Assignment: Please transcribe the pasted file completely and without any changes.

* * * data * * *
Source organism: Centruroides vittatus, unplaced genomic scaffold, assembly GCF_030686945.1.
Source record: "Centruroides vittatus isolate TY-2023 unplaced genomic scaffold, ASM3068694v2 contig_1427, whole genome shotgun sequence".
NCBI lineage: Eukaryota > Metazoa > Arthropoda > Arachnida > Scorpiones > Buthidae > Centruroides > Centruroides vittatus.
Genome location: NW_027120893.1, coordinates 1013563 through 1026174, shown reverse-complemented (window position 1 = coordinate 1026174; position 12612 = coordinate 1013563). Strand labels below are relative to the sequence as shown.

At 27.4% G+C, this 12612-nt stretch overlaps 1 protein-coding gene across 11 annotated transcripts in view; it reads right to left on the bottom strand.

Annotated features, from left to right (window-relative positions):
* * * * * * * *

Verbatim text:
Source organism: Centruroides vittatus, unplaced genomic scaffold, assembly GCF_030686945.1.
Source record: "Centruroides vittatus isolate TY-2023 unplaced genomic scaffold, ASM3068694v2 contig_1427, whole genome shotgun sequence".
NCBI lineage: Eukaryota > Metazoa > Arthropoda > Arachnida > Scorpiones > Buthidae > Centruroides > Centruroides vittatus.
Genome location: NW_027120893.1, coordinates 1013563 through 1026174, shown reverse-complemented (window position 1 = coordinate 1026174; position 12612 = coordinate 1013563). Strand labels below are relative to the sequence as shown.

At 27.4% G+C, this 12612-nt stretch overlaps 1 protein-coding gene across 11 annotated transcripts in view; it reads right to left on the bottom strand.

Annotated features, from left to right (window-relative positions):